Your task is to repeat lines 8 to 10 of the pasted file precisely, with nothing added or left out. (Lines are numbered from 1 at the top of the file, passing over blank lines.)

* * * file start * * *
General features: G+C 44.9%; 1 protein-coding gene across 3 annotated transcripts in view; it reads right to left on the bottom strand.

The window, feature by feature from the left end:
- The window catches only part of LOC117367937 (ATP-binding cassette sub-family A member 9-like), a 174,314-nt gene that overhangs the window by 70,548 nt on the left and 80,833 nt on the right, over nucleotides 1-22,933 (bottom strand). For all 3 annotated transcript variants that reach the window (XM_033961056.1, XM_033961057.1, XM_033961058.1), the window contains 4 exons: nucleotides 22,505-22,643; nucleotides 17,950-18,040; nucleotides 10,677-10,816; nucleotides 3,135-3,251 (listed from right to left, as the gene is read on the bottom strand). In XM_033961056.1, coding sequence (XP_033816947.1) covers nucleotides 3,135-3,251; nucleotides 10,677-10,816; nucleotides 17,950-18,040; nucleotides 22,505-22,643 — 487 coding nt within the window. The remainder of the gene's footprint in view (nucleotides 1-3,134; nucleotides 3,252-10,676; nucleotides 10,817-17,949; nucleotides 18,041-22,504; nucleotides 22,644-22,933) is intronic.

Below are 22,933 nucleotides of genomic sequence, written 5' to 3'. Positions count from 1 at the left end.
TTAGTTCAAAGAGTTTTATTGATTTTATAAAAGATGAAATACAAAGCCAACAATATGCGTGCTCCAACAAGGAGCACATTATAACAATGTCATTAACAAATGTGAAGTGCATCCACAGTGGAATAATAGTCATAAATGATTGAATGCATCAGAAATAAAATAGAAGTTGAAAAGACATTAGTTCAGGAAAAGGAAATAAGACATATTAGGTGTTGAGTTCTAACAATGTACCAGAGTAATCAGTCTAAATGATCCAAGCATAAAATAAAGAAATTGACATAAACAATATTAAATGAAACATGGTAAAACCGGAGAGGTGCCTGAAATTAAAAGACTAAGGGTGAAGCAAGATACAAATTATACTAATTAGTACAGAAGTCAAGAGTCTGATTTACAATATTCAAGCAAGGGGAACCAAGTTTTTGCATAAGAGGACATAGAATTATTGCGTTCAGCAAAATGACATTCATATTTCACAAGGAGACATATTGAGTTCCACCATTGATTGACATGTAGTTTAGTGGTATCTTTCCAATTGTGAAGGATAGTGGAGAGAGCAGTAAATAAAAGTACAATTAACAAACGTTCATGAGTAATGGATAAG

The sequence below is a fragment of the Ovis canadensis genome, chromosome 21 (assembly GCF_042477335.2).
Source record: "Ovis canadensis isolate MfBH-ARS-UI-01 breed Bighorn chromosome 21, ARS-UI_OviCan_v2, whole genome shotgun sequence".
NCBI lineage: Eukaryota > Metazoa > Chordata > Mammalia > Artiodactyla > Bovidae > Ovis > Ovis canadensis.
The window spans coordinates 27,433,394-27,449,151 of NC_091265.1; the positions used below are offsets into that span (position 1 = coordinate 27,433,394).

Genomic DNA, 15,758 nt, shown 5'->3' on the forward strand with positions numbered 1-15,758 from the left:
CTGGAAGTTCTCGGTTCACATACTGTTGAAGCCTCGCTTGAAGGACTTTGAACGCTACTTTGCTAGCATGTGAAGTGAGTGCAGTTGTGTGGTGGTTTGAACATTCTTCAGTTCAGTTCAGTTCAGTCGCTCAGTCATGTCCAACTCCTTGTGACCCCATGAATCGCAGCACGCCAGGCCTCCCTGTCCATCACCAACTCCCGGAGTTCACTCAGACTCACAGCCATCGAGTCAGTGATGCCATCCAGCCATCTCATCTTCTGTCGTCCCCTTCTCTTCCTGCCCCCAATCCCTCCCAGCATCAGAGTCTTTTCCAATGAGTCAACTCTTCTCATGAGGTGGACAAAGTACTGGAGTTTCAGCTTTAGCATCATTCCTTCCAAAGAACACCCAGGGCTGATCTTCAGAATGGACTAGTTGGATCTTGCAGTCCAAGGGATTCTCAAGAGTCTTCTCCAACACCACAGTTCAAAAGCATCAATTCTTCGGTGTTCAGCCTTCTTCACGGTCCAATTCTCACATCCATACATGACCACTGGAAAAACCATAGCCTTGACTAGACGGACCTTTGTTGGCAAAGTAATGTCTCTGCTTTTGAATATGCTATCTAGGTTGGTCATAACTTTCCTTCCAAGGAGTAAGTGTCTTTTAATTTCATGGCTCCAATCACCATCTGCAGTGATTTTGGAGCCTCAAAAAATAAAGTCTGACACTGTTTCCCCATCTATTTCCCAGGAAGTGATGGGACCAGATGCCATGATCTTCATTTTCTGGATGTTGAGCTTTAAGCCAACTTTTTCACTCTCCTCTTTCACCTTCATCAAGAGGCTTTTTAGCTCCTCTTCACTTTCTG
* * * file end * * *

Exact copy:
NCBI lineage: Eukaryota > Metazoa > Chordata > Mammalia > Artiodactyla > Bovidae > Ovis > Ovis canadensis.
The window spans coordinates 27,433,394-27,449,151 of NC_091265.1; the positions used below are offsets into that span (position 1 = coordinate 27,433,394).

Genomic DNA, 15,758 nt, shown 5'->3' on the forward strand with positions numbered 1-15,758 from the left: